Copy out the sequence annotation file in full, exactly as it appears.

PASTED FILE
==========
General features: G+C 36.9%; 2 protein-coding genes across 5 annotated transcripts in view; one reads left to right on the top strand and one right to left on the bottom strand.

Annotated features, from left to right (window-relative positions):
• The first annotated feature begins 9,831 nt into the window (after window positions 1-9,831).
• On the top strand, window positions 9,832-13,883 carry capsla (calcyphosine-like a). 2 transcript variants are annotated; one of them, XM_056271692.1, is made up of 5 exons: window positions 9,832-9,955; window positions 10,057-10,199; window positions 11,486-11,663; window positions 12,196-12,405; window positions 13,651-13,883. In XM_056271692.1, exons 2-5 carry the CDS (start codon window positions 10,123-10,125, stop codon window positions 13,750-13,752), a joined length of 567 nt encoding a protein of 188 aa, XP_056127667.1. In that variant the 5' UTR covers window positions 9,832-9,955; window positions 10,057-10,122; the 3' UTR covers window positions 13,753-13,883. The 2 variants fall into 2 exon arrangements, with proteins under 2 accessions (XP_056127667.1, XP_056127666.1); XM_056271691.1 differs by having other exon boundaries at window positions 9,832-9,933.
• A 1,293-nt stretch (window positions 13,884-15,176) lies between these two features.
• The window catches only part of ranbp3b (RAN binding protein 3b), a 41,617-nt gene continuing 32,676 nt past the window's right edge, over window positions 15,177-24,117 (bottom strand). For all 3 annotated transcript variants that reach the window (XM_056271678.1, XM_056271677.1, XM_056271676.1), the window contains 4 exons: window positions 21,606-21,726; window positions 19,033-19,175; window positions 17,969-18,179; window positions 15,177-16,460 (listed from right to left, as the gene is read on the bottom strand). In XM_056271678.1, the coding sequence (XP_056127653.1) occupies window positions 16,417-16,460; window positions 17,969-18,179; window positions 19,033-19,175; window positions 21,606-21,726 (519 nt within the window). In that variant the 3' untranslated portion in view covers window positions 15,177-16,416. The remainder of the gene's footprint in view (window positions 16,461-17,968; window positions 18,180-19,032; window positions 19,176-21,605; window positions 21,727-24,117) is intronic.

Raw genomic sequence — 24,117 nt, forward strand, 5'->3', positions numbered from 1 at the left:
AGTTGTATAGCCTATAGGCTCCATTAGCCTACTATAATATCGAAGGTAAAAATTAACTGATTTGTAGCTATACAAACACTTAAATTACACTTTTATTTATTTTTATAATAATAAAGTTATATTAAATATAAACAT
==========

General features: G+C 36.9%; 2 protein-coding genes across 5 annotated transcripts in view; one reads left to right on the top strand and one right to left on the bottom strand.

Annotated features, from left to right (window-relative positions):
• The first annotated feature begins 9,831 nt into the window (after window positions 1-9,831).
• On the top strand, window positions 9,832-13,883 carry capsla (calcyphosine-like a). 2 transcript variants are annotated; one of them, XM_056271692.1, is made up of 5 exons: window positions 9,832-9,955; window positions 10,057-10,199; window positions 11,486-11,663; window positions 12,196-12,405; window positions 13,651-13,883. In XM_056271692.1, exons 2-5 carry the CDS (start codon window positions 10,123-10,125, stop codon window positions 13,750-13,752), a joined length of 567 nt encoding a protein of 188 aa, XP_056127667.1. In that variant the 5' UTR covers window positions 9,832-9,955; window positions 10,057-10,122; the 3' UTR covers window positions 13,753-13,883. The 2 variants fall into 2 exon arrangements, with proteins under 2 accessions (XP_056127667.1, XP_056127666.1); XM_056271691.1 differs by having other exon boundaries at window positions 9,832-9,933.
• A 1,293-nt stretch (window positions 13,884-15,176) lies between these two features.
• The window catches only part of ranbp3b (RAN binding protein 3b), a 41,617-nt gene continuing 32,676 nt past the window's right edge, over window positions 15,177-24,117 (bottom strand). For all 3 annotated transcript variants that reach the window (XM_056271678.1, XM_056271677.1, XM_056271676.1), the window contains 4 exons: window positions 21,606-21,726; window positions 19,033-19,175; window positions 17,969-18,179; window positions 15,177-16,460 (listed from right to left, as the gene is read on the bottom strand). In XM_056271678.1, the coding sequence (XP_056127653.1) occupies window positions 16,417-16,460; window positions 17,969-18,179; window positions 19,033-19,175; window positions 21,606-21,726 (519 nt within the window). In that variant the 3' untranslated portion in view covers window positions 15,177-16,416. The remainder of the gene's footprint in view (window positions 16,461-17,968; window positions 18,180-19,032; window positions 19,176-21,605; window positions 21,727-24,117) is intronic.

Raw genomic sequence — 24,117 nt, forward strand, 5'->3', positions numbered from 1 at the left:
AGTTGTATAGCCTATAGGCTCCATTAGCCTACTATAATATCGAAGGTAAAAATTAACTGATTTGTAGCTATACAAACACTTAAATTACACTTTTATTTATTTTTATAATAATAAAGTTATATTAAATATAAACAT